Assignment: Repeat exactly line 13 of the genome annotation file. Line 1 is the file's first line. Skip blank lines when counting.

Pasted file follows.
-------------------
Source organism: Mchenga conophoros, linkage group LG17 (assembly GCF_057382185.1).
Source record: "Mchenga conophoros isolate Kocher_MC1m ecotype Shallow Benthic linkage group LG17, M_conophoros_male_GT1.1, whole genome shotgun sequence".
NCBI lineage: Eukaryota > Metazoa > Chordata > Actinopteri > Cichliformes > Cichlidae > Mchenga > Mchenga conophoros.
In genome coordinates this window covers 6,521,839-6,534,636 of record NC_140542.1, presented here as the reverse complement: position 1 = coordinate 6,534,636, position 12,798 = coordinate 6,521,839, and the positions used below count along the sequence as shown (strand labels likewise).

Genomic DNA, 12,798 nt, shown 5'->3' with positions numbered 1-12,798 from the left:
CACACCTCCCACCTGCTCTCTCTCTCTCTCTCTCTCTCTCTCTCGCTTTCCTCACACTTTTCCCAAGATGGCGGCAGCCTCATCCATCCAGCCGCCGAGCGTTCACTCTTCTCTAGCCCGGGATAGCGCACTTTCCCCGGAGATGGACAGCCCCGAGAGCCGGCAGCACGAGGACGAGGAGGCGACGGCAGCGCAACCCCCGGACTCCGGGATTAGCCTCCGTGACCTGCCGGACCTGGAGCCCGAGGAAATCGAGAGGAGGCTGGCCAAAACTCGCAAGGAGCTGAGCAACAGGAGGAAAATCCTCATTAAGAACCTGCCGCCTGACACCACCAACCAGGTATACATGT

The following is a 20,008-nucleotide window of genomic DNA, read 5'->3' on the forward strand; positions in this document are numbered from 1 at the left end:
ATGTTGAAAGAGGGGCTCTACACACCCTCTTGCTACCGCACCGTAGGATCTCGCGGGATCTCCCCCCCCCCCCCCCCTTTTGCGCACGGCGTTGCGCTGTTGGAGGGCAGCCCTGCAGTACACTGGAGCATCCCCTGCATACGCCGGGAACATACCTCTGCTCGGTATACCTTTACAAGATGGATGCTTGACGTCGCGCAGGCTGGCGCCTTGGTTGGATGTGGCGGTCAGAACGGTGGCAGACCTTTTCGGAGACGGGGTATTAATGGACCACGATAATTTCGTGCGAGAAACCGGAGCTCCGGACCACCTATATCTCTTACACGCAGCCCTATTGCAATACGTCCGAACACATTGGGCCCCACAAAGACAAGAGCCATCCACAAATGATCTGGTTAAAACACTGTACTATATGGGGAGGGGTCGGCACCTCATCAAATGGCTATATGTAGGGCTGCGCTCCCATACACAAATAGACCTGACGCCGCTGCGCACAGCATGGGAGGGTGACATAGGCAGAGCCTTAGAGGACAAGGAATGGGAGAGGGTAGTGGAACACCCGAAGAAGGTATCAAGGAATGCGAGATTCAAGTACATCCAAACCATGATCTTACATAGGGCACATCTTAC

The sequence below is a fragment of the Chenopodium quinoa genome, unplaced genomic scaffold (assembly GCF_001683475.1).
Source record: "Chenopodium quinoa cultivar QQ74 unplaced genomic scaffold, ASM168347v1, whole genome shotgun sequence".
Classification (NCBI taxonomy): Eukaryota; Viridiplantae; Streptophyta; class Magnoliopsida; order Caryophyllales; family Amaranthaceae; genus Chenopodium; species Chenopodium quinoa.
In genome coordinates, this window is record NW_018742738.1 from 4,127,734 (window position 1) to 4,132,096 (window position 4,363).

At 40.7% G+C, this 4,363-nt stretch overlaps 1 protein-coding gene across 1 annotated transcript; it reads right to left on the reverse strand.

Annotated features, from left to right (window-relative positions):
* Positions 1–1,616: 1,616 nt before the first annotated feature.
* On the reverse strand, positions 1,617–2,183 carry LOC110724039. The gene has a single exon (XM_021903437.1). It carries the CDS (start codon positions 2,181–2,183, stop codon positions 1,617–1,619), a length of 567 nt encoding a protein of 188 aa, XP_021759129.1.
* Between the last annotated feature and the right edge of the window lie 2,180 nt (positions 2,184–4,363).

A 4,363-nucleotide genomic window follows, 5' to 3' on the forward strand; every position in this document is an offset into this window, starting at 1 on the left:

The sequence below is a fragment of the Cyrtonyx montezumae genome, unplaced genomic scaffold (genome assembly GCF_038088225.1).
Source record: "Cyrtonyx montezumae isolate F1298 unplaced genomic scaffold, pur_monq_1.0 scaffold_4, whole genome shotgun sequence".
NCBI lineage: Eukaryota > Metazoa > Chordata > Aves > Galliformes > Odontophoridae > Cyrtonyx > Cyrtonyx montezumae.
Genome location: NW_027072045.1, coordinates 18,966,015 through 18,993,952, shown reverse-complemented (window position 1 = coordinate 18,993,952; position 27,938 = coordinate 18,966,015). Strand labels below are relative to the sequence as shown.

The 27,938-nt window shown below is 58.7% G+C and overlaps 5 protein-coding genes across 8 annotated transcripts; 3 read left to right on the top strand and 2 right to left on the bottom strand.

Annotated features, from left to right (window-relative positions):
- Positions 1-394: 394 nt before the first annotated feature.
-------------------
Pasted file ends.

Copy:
At 40.7% G+C, this 4,363-nt stretch overlaps 1 protein-coding gene across 1 annotated transcript; it reads right to left on the reverse strand.